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What we really want to know, revealed: Google’s Year in Search 2020

What we really want to know, revealed: Google’s Year in Search 2020

The Innovation team at Instinctif harness the best of the future to deliver market-leading ideas in the present. The team’s specialism spans digital strategy and marketing, data & analytics, and strategic brand. With the world and news agenda fast-changing around us, now’s the time to get agile in how we think and work.

This newsletter brings you the best of the week in the ‘new normal’, straight from the desk of the Innovation team.

It comes around quicker ever year. Revealing our most unfiltered interests and our most shameful gaps in knowledge.

The Google Year in Search

And this year in which it’s been made clear that no one really knows anything at all, we can imagine that Google’s search function has been more abused than ever before.

The UK Google Year in Search 2020 lays bare what we’ve all been frantic to know, whether during confusing Government press briefings (is a Scotch egg a substantial meal?) or in those solitary, 4am frantic, blue light-bathed searching sessions.

2020 reflects the mood of a nation unmoored by former convention.

How to..?

In a year in which none of us had any footprints to follow, we all wanted to know ‘how to?’

We became hairdressers, bakers, candlestick makers.

The top five ‘how to’ searches were:

  1. How to make a face mask?
  2. How to make hand sanitiser?
  3. How to make bread?
  4. How to get tested for coronavirus?
  5. How to cut your own hair?

And, falling out of the top spot, but most chillingly of all: ‘how to cook eel?’

The big topics

Of the top five searches, COVID took up three of the spots.

Of the remaining two spaces, the topics featured were the US elections (after a protracted and convoluted presidential race, the most searched question in the UK was ‘who won the election?’) and celebrity Caroline Flack, who took her own in February 2020, prompting an anti-bullying ‘#BeKind’ campaign.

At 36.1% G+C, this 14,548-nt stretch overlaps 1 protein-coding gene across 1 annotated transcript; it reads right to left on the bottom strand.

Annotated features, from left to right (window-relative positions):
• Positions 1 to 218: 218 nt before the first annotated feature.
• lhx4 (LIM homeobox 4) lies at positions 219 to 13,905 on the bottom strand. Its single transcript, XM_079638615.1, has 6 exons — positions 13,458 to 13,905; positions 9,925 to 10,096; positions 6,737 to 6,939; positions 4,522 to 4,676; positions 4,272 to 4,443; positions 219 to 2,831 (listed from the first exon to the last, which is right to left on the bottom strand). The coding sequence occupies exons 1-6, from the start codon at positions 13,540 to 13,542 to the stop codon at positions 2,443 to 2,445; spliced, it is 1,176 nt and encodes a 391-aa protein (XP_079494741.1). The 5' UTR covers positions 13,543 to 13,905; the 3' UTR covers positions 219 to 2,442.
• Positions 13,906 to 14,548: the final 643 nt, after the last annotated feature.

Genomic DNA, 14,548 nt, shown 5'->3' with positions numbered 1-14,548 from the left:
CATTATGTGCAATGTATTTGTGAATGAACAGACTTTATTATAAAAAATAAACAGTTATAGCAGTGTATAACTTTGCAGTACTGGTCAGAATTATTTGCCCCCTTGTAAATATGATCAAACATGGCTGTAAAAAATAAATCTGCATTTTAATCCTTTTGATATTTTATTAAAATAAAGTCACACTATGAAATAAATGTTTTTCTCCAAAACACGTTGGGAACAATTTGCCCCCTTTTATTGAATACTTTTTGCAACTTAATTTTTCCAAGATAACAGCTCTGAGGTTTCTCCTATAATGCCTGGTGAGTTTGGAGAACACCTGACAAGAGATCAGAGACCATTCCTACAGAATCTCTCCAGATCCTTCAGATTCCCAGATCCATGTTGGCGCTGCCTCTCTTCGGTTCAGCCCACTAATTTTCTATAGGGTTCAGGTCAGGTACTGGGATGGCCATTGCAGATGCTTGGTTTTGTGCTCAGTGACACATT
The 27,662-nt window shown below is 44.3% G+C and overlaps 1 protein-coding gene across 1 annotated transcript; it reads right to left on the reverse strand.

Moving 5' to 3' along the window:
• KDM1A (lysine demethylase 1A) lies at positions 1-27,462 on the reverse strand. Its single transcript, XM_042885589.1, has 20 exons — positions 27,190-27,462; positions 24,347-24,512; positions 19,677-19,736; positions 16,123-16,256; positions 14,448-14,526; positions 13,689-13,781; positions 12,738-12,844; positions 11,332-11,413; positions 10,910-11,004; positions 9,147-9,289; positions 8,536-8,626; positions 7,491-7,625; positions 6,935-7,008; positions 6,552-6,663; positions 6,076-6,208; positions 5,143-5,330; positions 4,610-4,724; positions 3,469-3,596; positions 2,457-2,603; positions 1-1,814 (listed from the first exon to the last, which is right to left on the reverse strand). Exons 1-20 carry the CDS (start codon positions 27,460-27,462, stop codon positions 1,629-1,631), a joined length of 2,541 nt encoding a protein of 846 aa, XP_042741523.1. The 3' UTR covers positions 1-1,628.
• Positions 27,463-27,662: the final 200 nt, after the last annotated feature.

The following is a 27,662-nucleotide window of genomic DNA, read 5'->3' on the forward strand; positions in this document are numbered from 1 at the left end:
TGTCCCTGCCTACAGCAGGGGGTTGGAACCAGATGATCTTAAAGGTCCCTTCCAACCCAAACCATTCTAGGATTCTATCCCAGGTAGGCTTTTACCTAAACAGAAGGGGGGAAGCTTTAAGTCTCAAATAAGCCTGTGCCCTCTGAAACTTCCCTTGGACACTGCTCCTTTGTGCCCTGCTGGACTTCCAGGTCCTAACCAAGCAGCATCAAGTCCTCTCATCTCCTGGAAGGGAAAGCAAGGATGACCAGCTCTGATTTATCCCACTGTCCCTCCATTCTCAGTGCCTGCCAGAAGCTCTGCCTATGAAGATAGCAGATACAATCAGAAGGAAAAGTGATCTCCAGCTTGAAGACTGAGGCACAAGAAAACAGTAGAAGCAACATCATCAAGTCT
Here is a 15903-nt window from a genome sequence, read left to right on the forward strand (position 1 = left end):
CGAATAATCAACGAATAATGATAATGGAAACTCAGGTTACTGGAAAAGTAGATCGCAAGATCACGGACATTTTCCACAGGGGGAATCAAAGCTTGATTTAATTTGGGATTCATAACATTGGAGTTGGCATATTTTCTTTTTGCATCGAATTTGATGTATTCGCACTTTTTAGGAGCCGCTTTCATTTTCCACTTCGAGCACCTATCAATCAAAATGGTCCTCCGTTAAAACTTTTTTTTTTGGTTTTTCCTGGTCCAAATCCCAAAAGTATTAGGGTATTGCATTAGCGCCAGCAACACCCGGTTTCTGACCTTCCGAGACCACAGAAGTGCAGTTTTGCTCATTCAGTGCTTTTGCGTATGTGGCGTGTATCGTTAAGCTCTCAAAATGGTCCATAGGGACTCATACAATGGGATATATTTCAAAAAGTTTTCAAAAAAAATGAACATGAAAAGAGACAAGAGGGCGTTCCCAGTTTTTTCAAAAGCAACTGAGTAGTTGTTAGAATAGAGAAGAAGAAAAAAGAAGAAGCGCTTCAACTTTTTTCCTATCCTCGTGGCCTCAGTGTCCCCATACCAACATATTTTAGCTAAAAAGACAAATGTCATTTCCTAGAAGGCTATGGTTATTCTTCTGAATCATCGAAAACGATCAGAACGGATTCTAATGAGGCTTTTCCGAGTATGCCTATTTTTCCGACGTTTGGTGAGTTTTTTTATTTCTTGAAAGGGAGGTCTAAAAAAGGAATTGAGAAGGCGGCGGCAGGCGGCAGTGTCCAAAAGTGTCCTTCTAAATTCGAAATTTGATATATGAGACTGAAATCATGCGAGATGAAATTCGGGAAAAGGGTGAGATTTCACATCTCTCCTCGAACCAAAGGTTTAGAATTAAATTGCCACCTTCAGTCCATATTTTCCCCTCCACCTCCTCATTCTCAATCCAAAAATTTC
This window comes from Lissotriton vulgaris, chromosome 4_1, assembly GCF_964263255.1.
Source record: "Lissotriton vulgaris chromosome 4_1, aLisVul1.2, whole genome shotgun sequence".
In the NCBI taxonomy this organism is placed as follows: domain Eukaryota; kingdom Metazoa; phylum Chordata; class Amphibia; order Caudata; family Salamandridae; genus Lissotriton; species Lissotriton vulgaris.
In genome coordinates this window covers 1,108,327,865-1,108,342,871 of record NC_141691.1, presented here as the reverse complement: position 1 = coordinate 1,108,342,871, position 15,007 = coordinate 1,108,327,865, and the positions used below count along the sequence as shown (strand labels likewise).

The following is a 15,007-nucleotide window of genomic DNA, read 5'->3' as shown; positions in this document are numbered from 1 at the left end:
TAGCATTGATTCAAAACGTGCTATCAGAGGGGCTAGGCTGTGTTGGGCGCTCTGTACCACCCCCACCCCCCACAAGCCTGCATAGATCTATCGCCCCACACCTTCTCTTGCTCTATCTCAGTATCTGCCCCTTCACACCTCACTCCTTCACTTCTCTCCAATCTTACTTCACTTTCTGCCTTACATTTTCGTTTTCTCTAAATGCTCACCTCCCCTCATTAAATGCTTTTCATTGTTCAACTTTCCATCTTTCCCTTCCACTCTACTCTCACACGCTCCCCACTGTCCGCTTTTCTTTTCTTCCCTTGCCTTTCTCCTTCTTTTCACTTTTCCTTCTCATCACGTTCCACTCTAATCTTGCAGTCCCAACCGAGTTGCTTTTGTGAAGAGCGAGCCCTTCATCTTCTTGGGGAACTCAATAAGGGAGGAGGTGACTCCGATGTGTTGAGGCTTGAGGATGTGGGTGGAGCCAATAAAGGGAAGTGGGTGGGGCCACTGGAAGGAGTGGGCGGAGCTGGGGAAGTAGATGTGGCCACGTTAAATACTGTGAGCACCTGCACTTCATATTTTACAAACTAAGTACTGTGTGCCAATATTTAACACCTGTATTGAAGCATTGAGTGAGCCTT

1. Coronavirus
    2. US election
    3. Caroline Flack
    4. Coronavirus symptoms
    5. Coronavirus update

When will this all end?

Caught in a no-man’s land of suspended time, we were desperate to know when things were starting and ending.

  1. When will lockdown end?
  2. When will gyms reopen?
  3. When does lockdown start?
  4. When will schools reopen?
  5. When does furlough end?

And for those searching the second most popular ‘what is?’ question – ‘what time is Boris Johnson’s speech today?’ – it’s unlikely that even all-seeing Google could give you an accurate answer for that.

Will it be 4pm? Or 6pm? Maybe he’ll take the midnight headliner slot. No one knows: we’re all running on Boris time.

See the full search here

Our tool of the week comes straight from the creative brain of Innovation’s Visual Strategy Director, Matthew McGuinness – and it is one for us to wield going into 2021.

“Last year just before the pandemic, Pantone chose Classic (corporate) Blue as the colour of 2020.

The colour is evocative of calm confidence, connection, and a sense of thoughtful stability. Much of this decision was to counterbalance the rogue wave of conservative populism which was undoing so many democratic norms we have grown accustomed to. Beyond the psychological, little did the prognosticators know that tonal varieties of this Classic Blue would become the physical colour of our landscape, adorned by the PPE protecting frontline workers caring for COVID patients.

Here we are, 10 months into the global pandemic, having experienced the most difficult days of our collective lives and, despite the dull December days afoot, we can see the light at the end of the tunnel.

It is in this sense of hopefulness and the spirit of human determination that Pantone has chosen (PANTONE 17-5104) Ultimate Grey and (PANTONE 13-0647) Illuminating Yellow for the Colours of the Year 2021.

The grey is rock solid, enduring, and the colour of the built environment. It is also the colour of intellect – grey matter makes up the region in the brain attributed to muscle control and sensory perception, such as seeing and hearing, memory, emotions, speech and self-control.

The yellow is warm, optimistic and cheerful, like a smiley face (emoji). It also speaks to the solar strength of the sun and the power of regeneration.

2021 will be the second time in the twenty-plus years, Pantone has sourced two colours in conjunction for Colour of the Year. How apt a time, when today has never been more grey and tomorrow looked so much brighter – two different elements, two independent colours, working together to support one another. An appropriate metaphor for the times.”

This week’s tip comes from Account Director, Kaj Sahota.

On a recent episode of her TV show Cook, Eat, Repeat, Nigella Lawson unintentionally created a ‘moment’ with her…unorthodox…pronunciation of the word ‘microwave’.

Holding up a jug of milk which, she shared, had been heated (in the celebrity cook’s own words) “in the ‘micro-wah-vey,” the rest of the recipe became obsolete. Nigella’s pronunciation became the star of the show.

And the internet whipped itself into a frenzy, culminating in this (faux) IKEA X Nigella collab – a £49

“Meekrø Wahvé”.

It’s an example of how one moment so small can morph into an entire movement, bringing so much joy to so many.

Watch the video here

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